Monday, February 26, 2007

Oscar Nods to Crime

Can I call it or what? Here's an excerpt from my November 2006 column in Bookslut, praising last night's Best Picture.

"I’m digging the visceral, straight up violence of Martin Scorsese’s Oscar-worthy, bloodthirsty epic The Departed. It’s one of those flicks that is so immensely luminous that you wonder how the hell it didn’t start out life as a crime novel. Yet at the same time, it’s so truly cinematic that it couldn’t possibly translate in prose. Sure, all the Tarantino-esque cinema geeks are going to bitch that it’s a shot-for-shot translation of the admittedly terrific Hong Kong original Internal Affairs. The fact is that it’s been translated so thoroughly into the streets of South Boston that the original, surprisingly, pales by comparison. Between Jack chewing through scenery like a cheerleader on crank, the verisimilitude brought by the local boys Wahlberg and Damon, and the surprisingly method chops of the pint-sized Leo, you’d be hard pressed to find a better crime story this year."

We also saw nods to Pan's Labyrinth, another post-modern genre construction and a huge leap forward in quality from Guillermo Del Toro that belies the awkwardness of Hellboy and Blade II. Alan Arkin, who so memorably played the shrink in my favorite film, Grosse Pointe Blank, and did terrific work as Yossarian in Catch 22 and George Aaronow in Glengarry Glen Ross, wins the actor's award for playing a foul-mouthed septuagenarian heroin addict, the most together character in Little Miss Sunshine, a film full of flawed human beings.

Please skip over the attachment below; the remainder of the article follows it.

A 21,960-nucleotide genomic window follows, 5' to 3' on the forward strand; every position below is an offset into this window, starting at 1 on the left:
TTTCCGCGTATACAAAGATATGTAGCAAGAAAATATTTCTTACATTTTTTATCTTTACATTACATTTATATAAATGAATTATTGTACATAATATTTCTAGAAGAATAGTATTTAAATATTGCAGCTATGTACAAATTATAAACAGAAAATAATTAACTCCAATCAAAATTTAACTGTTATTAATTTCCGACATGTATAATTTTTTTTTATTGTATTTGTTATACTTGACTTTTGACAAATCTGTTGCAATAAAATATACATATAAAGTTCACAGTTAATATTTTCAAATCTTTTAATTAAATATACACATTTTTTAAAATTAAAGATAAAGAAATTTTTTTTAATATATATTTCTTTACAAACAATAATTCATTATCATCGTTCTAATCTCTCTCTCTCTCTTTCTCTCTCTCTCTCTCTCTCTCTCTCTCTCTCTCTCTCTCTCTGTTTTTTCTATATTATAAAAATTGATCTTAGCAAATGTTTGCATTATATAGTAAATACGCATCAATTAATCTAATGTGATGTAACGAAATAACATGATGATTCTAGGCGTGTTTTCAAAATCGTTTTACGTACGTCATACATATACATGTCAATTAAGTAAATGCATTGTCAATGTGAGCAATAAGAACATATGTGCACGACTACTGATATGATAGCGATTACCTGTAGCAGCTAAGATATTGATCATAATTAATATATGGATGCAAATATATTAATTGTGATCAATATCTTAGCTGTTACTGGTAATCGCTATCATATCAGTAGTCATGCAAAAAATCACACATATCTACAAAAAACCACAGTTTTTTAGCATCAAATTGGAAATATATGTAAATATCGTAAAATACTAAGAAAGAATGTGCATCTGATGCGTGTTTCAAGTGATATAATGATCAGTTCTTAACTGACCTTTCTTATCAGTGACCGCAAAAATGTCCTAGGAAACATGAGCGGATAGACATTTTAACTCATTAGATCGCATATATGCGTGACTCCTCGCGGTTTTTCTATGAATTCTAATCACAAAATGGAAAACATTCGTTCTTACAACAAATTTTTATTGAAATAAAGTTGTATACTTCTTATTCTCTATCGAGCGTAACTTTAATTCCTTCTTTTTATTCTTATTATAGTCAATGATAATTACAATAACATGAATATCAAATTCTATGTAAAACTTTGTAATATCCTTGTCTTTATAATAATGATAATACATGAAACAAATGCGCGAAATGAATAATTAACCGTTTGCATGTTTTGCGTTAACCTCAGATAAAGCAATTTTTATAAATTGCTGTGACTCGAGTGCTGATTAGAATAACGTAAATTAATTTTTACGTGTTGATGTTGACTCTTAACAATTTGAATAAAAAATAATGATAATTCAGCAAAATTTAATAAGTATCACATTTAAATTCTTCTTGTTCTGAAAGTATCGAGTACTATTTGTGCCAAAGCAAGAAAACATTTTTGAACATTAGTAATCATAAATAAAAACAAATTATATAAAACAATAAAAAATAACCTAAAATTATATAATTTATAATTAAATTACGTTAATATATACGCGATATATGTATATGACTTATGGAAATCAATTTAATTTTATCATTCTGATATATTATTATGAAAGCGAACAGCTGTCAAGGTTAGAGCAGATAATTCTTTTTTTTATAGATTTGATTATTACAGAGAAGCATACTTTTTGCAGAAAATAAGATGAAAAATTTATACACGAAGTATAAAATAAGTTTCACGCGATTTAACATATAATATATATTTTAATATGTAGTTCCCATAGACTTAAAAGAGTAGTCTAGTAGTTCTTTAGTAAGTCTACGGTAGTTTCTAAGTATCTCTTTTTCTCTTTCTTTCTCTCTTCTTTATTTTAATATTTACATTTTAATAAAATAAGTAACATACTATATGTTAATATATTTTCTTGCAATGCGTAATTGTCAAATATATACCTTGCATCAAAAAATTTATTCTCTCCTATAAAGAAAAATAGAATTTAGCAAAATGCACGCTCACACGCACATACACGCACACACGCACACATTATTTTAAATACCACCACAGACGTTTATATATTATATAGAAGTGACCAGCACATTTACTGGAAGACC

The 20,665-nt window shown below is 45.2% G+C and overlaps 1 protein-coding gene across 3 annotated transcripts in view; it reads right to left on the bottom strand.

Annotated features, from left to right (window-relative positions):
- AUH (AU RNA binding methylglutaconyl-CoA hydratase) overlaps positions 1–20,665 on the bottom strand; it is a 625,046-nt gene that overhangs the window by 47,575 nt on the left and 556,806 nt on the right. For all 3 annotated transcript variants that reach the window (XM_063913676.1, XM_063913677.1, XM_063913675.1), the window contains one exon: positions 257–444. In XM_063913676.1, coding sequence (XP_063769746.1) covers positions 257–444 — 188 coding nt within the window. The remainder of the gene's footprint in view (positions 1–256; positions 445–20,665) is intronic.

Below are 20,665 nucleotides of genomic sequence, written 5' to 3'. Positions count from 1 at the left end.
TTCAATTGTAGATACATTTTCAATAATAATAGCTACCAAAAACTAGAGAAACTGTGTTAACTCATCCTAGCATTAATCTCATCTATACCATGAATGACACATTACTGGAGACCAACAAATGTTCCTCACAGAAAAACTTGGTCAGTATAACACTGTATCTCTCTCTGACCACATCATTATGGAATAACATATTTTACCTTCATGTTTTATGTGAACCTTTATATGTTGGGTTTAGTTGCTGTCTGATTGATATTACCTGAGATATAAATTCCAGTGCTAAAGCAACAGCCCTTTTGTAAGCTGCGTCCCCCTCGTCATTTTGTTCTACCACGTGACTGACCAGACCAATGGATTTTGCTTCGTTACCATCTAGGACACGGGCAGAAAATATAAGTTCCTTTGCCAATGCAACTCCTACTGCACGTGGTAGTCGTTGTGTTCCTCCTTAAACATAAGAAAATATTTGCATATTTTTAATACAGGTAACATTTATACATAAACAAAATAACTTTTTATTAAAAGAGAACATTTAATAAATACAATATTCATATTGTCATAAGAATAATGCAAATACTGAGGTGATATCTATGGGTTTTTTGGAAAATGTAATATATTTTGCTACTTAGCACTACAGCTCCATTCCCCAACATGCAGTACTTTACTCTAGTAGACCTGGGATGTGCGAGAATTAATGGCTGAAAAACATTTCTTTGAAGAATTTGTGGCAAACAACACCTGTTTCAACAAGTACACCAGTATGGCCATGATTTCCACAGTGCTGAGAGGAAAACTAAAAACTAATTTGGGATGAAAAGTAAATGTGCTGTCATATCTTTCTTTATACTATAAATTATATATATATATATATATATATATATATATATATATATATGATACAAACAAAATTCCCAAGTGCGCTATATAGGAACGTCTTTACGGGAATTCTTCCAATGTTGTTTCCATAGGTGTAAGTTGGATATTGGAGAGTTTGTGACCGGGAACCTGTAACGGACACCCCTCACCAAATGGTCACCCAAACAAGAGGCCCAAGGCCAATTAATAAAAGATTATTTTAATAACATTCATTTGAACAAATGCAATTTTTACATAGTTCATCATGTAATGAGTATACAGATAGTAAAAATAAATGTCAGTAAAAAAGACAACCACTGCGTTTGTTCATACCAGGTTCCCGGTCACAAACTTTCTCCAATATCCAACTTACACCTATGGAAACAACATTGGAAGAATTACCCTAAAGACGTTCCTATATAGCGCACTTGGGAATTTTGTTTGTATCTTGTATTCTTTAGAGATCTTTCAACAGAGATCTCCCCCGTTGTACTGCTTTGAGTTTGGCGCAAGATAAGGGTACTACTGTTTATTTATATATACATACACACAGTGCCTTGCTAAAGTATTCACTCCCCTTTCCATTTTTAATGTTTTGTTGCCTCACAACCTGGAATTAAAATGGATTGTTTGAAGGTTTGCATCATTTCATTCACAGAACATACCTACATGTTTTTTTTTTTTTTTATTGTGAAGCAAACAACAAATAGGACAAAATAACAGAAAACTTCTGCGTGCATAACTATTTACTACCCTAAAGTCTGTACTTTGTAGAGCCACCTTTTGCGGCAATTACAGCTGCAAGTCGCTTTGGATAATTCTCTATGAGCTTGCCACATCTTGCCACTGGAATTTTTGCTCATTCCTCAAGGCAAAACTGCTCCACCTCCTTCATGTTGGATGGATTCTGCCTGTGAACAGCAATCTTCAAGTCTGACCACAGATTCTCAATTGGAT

Forest Whitaker wins well-deserved acclaim for a performance in Last King of Scotland that, though brilliant, is not the non-fictional biographical sketch that most audiences think it is. It's based on Giles Foden's biting novel, a historical fiction that embraces Idi Amin from the absolute worst point of view: right next to the monster.

All in all, not a bad night for the crime/fiction universe at all. I don't even have anything caustic to say about Ellen's surprisingly decent take on what has to be a very tough gig.

No, I save my bile for Will Ferrell. What the hell was that ungodly musical catastrophe about? Oh, that's right. It was about prostituting once-decent comedic actor Jack Black for the sake of promoting his self-indulgent Tenacious D flick, making sure that the publicity train wreck for Ferrell's disastrous performances in Stranger Than Fiction and Blades of Glory stays on its ill-fated course, and... I don't know what in god's name John C. Reilly was doing there. The man did star turns in Hard Eight, Boogie Nights, Chicago and The Hours. Maybe he's the only one that can sing. Come home, John. All is forgiven.

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